Inspiration

Rolling in the Deep

I’ve been skiing since I was 3 years old, but once I hit high school, I found it hard to find the time to ski every weekend in the winter like I used to. Now that I’m in university, I rarely make it up to the hill at all, especially since it’s so expensive to go ($100 for a day pass… come on Whistler! That’s like a week’s worth of groceries!). I’ve been lucky this year, though, not only because it’s been dumping snow the last couple of months, but because my parents bought me a 7 day Edge Card. This means I have a full of week of skiing up at Whistler this break. If you’re a die hard ski bum then this won’t sound like much to you, but if you’re a starving student like myself, then you’ll understand my level of stoke.

IMG_9273Whistler has received over 500 cm of cumulative snow this season, which is simply a miracle considering it was suppose to be attack of el niño this winter (aka warm with minimal snow). Being a natural ski bum at heart, I did what any skier would do when it snows that much: I begged my parents to let me take the car to Whistler as soon as I got home from university.

I’ve been up twice in the last week and let me tell you, it’s just as good, if not better than they claim it is. When I went up on Friday they had received over 19cm of new overnight and the snow was replenishing itself just as quickly as it was being skied out during the day. I haven’t skied in powder like that in a long time, and let me tell you, I felt so blessed to be able to go up even for the day.

IMG_9327

IMG_9309

Skiing is an expensive hobby and I haven’t always had the privilege of skiing at Whistler, which is suppose to be one of the top ski resorts in the world. I started off skiing on tiny mountain in North Vancouver called Grouse Mountain and eventually, when I became good enough, I graduated to Whistler with the help of my parents, whom thankfully understand my love for skiing. I don’t have the fanciest gear, I don’t get 60 days in during the year and I definitely don’t have the nicest skis, but they work. I think that a lot of the time we get so caught up in the “coolness” of skiing that we forget the reasons our parents used to ski–it was a passion, not a fashion statement or a competition.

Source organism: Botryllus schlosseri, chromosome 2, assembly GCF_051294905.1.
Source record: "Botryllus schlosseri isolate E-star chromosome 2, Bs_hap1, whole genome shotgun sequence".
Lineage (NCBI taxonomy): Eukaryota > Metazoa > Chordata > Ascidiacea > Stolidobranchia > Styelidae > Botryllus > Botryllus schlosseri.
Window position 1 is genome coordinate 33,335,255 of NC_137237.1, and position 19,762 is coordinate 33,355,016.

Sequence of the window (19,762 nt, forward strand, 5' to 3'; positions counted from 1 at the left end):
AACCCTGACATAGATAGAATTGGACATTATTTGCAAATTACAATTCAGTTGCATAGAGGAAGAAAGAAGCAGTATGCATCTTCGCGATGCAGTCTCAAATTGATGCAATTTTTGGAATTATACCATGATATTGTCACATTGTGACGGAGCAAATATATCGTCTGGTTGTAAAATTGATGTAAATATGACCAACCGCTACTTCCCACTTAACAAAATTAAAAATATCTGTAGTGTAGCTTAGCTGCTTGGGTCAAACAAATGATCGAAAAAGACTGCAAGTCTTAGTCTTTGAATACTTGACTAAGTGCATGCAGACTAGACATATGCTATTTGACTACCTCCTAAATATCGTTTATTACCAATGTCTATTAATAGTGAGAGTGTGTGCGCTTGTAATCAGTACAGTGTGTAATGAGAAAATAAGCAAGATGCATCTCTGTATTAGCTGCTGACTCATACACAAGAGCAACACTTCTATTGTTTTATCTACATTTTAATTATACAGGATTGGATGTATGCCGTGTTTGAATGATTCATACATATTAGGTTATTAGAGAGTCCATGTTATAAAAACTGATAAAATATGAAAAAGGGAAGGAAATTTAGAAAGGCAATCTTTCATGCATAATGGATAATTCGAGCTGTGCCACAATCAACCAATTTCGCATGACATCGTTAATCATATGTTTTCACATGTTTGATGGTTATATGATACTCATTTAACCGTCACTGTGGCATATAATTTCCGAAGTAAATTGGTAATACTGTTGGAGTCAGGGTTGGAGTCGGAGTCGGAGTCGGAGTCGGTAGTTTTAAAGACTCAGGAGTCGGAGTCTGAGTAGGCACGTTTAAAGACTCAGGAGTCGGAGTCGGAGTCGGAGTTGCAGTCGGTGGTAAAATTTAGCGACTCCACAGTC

IMG_9316

When my mom was my age, she worked two jobs just so she could afford to ski. She became a nurse partially because she knew she would have some weekdays off to ski and her very first pair of skis took her two whole summers to save up for by babysitting when she was only 15. Now that is dedication to a sport she loved. Sometimes I think about all the gear I’ve been given from my parents over the years and I almost feel spoiled. How did I get so lucky?

This year, I’m hoping to re-establish my love for skiing by having fun and even goofing around at times, not by counting the number of days I get in or the amount of expensive ski gear I own. So cheers to the season and here’s to hoping you can roll in that deep at some point this season too.

Tips for skiing at Whistler:

1. Park at Creekside: It’s some of the only free parking in Whistler and it’s very convenient for walking to the gondola.

2. Bring a Lunch and/or snacks: If you don’t want to pay $14 for a burger, bring a sandwich and snacks. Bring it in a backpack and hang it up downstairs on a hook (the entrance you’ll want to go through is to the right of the main Roundhouse entrance, downstairs). This is ideal if you bring something you don’t want to squish or freeze.

3. Eat early or late: Most people will eat lunch between 12-1 p.m. If you want to avoid the lunch crowds and also avoid long lineups, get your skiing in during this time and go in earlier (11:30 a.m.) or later (1:30 p.m). This is when packing snacks might come in handy!

4. Ski it when it’s good: The weather at Whistler can change pretty quickly, which means if you want to ski either Peak, Symphony or Harmony chair, do it while it’s good, don’t wait, because the weather might change! There are far more trees around Green and Red chair, which means if the weather is iffy, it’ll be much easier to ski.

5. Go early: I know it’s kind of a given, but on weekends, the line ups are bound to be massive at Whistler the later you go. Also, traffic can usually be an issue too. If you’re not staying on the mountain it’s advisable to leave Vancouver no later than 8 a.m.

6. Finish your day at Dusty’s: it’s been there since day one and it’ll be there till you stumble out at the end of a long ski day. They call it the “brown chair” and after many runs off red and green chair, you’re bound to be thirsty and in need of a pint (or two). They’ve also got killer food. Seats are limited on weekends so keep your eyes peeled and take what you can get!

7. Buy an Edge Card: Whether you’re only visiting for a few days from out of town or you’re a Vancouverite looking to get a few days in over the break, you should definitely buy an Edge Card. Essentially, it’s a one, three, five or ten day pass that gets you a discount on each day rather than paying full price by buying individual day tickets.

Ps my favourite run is upper and lower Franz’s Meadows off of Red Chair in case you were wondering!

IMG_9321